In Buddhism, the Noble Eightfold Path is the last of the Four Noble Truths. It describes the principles of thought and behavior that help on one’s path to enlightenment. According to Ratnasekera (n.d.), following the Eightfold Path makes the person “fully self-possessed, in command of his faculties and well-equipped to lead a life of personal integrity and truthfulness an immanent type of spiritual enlightenment” (p. 1). The principles laid out in the Eightfold Path find some reflection in Jesus’ teachings.
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Ratnasekera (n.d.) explains, “The Eight-fold path concentrates on three specific areas where conscious human activity is involved and through which human beings accomplish both good and evil” (p. 1), and these areas are mind, consciousness, and conduct. The principles of the Path are to become habits and inextricable parts of one’s personality (Ratnasekera, n.d., p. 2). The first principle is Right Understanding, which addresses the need for correct interpretation of the Four Noble Truths.
Right Thought is the second principle, stating that one’s thoughts must be “free from lust, ill-will, cruelty or violence” (Ratnasekera, n.d., p. 4). The third concept is Right Speech, which urges the people to speak the truth, avoid gossip and rudeness. Right Action provides, perhaps, the most detailed instruction, as it teaches to live in peace with others and to act with honor, to avoid violence and to be compassionate, to avoid sexual misconduct, as well as deceitful actions, to refrain from greed and stealing, and so on.
The fifth principle of Right Livelihood insists on “earning one’s living or pursuing a profession that does not hurt or bring harm to others” (Ratnasekera, n.d., p. 3). Right Effort underlines the importance of having no evil motives, whereas Right Mindfulness “implies a constant, diligent and attentive awareness to the activities of the body, emotion, brain and ideas engendered in mind” (Ratnasekera, n.d., p. 3). Finally, Right Concentration teaches to avoid distractions in life and learning.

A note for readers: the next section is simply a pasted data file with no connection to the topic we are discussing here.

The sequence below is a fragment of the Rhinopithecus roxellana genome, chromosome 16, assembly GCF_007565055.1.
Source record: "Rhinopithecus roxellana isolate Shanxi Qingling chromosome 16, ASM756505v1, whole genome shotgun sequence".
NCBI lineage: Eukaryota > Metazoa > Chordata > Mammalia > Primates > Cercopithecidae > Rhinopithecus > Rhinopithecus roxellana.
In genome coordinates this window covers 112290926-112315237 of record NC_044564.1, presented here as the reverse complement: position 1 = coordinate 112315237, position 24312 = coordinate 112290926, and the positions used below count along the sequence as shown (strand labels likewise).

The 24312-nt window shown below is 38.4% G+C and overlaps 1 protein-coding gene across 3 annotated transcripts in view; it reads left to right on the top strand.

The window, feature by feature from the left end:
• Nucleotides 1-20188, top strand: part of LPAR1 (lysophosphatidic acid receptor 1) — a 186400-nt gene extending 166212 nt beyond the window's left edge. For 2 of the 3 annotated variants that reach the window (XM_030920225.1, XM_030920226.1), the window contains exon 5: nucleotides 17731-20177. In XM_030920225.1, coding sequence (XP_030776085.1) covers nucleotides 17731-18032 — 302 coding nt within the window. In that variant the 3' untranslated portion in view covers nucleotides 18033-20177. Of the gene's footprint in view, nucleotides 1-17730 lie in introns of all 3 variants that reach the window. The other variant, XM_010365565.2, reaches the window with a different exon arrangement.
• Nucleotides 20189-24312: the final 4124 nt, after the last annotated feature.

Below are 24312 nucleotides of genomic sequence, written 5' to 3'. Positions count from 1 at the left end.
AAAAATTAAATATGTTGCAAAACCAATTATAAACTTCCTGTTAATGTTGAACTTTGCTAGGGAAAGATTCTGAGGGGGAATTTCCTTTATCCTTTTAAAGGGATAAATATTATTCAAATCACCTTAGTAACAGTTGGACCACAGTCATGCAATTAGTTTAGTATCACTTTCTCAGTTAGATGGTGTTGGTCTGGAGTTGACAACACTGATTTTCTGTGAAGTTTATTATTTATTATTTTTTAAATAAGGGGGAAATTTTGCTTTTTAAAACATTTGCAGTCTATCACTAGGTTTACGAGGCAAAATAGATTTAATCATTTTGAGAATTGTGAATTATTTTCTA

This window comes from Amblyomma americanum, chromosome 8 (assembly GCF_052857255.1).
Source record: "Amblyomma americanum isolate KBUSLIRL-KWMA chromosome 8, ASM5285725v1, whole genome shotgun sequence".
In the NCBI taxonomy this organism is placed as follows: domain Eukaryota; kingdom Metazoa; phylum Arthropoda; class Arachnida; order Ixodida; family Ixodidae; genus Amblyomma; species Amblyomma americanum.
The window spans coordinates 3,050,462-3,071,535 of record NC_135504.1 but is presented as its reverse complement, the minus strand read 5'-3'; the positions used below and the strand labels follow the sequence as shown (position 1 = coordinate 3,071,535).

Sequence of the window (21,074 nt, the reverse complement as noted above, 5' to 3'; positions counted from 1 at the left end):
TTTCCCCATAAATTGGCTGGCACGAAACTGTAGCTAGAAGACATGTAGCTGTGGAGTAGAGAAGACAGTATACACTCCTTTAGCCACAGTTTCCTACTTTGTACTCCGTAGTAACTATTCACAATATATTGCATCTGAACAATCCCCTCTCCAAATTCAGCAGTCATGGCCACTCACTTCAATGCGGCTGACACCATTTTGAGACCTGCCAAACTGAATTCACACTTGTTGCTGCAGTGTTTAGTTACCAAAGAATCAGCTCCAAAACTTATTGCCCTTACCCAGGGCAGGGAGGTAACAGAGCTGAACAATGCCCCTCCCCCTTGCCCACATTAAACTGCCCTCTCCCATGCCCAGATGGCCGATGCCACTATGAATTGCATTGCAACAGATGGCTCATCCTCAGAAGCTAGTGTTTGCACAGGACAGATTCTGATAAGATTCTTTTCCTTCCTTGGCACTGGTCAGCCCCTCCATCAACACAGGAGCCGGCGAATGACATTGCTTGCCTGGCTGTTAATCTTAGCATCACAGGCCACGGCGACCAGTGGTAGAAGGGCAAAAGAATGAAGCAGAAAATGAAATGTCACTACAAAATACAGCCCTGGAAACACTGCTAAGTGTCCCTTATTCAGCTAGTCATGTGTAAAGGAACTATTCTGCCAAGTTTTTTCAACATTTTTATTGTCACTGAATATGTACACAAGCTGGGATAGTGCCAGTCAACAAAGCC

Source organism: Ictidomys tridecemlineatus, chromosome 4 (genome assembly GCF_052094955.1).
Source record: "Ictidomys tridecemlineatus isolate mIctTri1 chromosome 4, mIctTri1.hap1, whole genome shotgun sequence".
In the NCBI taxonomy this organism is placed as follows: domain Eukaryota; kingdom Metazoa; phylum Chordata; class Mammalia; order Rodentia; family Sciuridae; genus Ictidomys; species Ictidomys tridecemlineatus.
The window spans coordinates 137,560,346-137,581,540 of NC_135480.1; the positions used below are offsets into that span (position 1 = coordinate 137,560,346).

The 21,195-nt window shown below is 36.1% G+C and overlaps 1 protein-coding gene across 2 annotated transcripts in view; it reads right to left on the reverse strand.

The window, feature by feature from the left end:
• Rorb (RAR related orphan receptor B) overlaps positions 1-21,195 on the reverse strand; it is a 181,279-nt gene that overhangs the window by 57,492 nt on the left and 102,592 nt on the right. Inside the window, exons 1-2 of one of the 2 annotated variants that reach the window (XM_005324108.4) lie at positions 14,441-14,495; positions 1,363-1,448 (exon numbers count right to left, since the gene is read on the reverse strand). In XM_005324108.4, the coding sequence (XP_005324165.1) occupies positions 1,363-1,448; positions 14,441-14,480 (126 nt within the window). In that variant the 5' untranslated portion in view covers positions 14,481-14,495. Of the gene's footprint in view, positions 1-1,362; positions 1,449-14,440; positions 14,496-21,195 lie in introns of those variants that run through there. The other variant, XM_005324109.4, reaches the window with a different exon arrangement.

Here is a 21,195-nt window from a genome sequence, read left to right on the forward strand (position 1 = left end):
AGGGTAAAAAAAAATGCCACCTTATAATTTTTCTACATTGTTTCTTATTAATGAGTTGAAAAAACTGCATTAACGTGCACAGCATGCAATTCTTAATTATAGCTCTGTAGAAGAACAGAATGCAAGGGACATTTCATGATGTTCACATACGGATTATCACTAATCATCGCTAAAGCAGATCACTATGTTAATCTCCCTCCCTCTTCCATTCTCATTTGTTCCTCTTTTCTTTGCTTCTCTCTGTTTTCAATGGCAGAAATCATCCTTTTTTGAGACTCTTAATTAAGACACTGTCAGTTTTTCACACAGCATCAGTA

Personally, I see the majority of these principles as positive traits that a person should have, irrespective of his religious beliefs. For instance, it is naturally beneficial for society to avoid violence and stealing and to follow the laws. Honesty and compassion are personality traits that are valued anywhere in the world, and it is hard to call a person “good” if he or she does not consider the feelings and lives of other people or is unjust and corrupt. However, the one principle that I found rather peculiar is the Right Mindfulness. Living in the West, we do not pay much attention to controlling our body and mind, which is probably a loss. Meditations and other Buddhist practices that connect body and mind could be useful in learning how the two work together and lead to better understanding of self.
Clearly, a lot of principles of the Eightfold Path correspond in one way or another to Christian practices. The most striking examples are the principles of Right Speech and Right Action. Jesus, for instance, also taught to avoid violence, dishonesty, to have no quarrels or fights with people, even those who are wrong, and to show mercy and compassion to all members of the community, treating them as brothers and sisters (Christian Wisdom, 2004).
The approach to these principles in Christianity and in Buddism, however, is different: “the Eight-fold path […] appears to a Christian as a natural discipline of character-building in a person” (Ratnasekera, n.d., p. 1). Overall, the Noble Eightfold Path teaches us the principles that in Christianity are considered basic virtues, rather than a path to enlightenment. Nevertheless, it would be wrong to undermine the importance of these principles, as they are vital for people to coexist peacefully in any community, regardless of their religious beliefs.
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Christian Wisdom (2004). Bible verses and quotes: Teachings of Jesus. Christian Wisdom. Web.
Ratnasekera, L. (n.d.). The Eight-Fold Path of Buddhist liberation seen in a Christian perspective. Web.